Expect to ski in the snow on Friday as snowfall will increase by late morning. A low snow level of 1,500 ft will start the day, but a new incoming warm front will cause the snow level on Friday to slowly rise to 2,500, as the snowfall picks up. Expect 2-4 during your ski day. The snow level on Friday should stay low enough for snow on all the slopes most of the day. More snowfall will pile up Friday night (2-6) as the snow level continues to rise into Saturday morning.
Saturday may be challenging with a moderate snow level of 4,500 feet. That means a rain snow mix on the lower slopes, while snow accumulates on the upper slopes (3-7). But cold air is on the way and will rescue the ski slopes by later Saturday. By late afternoon and evening on Saturday, the snow level will start dropping make that start plunging downward, as a cold front pushes through the region, dragging in a northerly flow and chilly air. That will turn the rain / snow mix (aka lumpy rain) on the lower slopes into wonderful soft light powder. Unfortunately that changeover occurs just as the moisture tapers off in the cool and drier flow of air on Saturday evening. However in the transition, we still may be able to squeeze out 2-6 (or more) of snow to refresh the wet, sticky snowfall of earlier Saturday.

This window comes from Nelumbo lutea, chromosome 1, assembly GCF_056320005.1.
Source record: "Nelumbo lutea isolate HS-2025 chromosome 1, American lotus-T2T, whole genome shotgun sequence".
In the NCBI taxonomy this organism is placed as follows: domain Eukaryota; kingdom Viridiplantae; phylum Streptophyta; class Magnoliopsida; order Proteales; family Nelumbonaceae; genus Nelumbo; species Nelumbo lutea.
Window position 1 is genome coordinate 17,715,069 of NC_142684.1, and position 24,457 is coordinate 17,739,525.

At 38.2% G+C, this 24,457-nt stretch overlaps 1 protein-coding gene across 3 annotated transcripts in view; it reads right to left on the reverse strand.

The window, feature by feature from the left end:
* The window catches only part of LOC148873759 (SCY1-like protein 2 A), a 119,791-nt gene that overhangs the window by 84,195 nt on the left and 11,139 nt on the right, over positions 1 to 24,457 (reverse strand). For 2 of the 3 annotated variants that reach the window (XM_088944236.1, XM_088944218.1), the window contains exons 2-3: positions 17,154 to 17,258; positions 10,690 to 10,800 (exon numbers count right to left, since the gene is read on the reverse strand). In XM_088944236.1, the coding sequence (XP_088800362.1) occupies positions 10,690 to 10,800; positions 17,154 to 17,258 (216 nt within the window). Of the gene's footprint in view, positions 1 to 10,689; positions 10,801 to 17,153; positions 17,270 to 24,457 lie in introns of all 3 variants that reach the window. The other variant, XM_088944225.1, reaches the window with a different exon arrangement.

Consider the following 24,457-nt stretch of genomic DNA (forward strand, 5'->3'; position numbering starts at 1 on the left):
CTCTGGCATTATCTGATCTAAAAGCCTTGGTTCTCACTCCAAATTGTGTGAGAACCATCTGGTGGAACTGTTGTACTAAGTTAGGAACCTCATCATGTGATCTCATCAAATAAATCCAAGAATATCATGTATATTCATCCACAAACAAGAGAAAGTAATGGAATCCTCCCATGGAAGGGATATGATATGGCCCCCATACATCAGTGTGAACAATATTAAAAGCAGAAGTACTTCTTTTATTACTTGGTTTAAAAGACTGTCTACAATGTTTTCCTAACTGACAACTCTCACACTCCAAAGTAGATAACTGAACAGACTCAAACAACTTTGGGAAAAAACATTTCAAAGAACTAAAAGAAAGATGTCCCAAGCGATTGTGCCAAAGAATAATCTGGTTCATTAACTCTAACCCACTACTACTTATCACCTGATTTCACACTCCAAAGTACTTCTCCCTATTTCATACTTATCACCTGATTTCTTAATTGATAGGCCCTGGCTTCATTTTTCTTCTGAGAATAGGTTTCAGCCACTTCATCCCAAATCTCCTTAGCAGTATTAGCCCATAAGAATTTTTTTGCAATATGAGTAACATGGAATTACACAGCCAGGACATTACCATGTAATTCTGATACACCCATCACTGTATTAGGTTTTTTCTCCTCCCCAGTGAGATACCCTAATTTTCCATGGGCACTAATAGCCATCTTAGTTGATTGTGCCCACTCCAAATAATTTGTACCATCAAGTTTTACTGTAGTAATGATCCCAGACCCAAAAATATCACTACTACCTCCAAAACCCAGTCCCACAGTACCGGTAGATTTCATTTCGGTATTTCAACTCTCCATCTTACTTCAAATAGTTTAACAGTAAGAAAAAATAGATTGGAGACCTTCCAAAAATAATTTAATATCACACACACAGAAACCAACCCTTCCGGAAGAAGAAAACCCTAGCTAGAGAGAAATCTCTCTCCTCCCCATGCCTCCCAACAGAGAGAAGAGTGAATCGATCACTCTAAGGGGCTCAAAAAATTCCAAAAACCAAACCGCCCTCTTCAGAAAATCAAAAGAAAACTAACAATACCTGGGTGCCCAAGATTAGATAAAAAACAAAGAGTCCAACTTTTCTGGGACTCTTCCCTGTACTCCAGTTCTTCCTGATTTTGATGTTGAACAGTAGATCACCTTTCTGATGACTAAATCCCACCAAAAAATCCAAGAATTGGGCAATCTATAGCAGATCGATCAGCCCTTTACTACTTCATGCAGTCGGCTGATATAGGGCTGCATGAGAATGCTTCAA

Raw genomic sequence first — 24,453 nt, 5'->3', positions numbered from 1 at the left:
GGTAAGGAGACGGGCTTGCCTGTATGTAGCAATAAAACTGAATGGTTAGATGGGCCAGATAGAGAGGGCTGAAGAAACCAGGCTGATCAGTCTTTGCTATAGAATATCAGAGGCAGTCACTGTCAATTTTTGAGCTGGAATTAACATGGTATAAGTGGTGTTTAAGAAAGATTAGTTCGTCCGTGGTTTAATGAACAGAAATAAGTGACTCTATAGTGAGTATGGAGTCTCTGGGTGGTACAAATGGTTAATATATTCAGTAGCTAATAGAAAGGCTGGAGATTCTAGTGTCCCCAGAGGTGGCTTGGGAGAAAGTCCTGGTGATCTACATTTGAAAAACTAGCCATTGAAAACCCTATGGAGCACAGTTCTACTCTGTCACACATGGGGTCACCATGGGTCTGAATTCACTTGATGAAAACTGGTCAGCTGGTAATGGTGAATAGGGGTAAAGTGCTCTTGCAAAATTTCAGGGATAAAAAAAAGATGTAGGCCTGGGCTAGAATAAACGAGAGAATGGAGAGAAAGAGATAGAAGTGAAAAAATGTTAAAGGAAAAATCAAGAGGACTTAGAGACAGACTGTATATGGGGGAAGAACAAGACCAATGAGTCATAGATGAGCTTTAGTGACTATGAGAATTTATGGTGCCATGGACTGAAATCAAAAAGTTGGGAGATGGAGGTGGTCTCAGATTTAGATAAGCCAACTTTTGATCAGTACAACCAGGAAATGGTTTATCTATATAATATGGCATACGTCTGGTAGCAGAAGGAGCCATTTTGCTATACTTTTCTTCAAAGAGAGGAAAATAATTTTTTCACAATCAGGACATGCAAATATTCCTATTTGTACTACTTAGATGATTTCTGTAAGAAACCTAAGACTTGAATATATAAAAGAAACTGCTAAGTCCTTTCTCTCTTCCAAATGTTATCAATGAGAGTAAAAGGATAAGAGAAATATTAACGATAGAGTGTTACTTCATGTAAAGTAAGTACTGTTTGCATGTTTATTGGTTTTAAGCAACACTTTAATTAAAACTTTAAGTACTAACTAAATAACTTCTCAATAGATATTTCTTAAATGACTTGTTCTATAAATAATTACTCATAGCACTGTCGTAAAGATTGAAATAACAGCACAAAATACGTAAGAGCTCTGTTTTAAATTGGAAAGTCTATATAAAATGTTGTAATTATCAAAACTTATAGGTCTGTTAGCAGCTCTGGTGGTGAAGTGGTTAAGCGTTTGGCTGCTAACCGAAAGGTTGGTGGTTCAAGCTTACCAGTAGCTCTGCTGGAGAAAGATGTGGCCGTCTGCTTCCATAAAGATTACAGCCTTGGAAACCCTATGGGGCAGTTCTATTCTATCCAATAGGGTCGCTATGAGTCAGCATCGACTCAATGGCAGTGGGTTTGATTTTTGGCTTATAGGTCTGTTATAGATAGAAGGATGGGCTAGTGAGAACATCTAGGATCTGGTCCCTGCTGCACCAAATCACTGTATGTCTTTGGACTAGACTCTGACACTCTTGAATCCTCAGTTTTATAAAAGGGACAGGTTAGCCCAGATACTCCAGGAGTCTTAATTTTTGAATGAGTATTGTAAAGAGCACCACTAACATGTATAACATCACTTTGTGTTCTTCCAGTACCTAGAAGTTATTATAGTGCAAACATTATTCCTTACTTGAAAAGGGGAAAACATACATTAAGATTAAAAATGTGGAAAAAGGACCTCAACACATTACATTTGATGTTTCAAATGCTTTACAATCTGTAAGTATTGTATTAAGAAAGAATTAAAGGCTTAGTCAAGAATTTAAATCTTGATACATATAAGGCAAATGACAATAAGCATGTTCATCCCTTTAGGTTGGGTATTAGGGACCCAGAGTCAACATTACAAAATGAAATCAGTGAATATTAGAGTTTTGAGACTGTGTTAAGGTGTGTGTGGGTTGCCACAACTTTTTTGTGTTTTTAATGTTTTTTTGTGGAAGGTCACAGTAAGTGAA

That potentially sets up a quality day skiing on Sunday with new snow off piste and fabulous cold squeaky groomers. The weather will be chilly on Sunday which will keep the snow in good shape all day.Obviously, my preference is Sunday, if you have a choice this weekend.
New Year's Eve and New Year's Day will be cold with little or no new snow and even some partial clearing (sun breaks) while the weather remains cold as high pressure moves in to block storms for several days. The next chance of significant new snow is toward the end of next week. Friday (Jan 4) looks like we will see a new storm, with modest new snowfall in the Cascades.
Submitted for your consideration: check out night skiing options over the holidays at Crystal, The Summit, Stevens and White Pass.
Your Grand Poobah of Powder
Larry Schick - meteorologist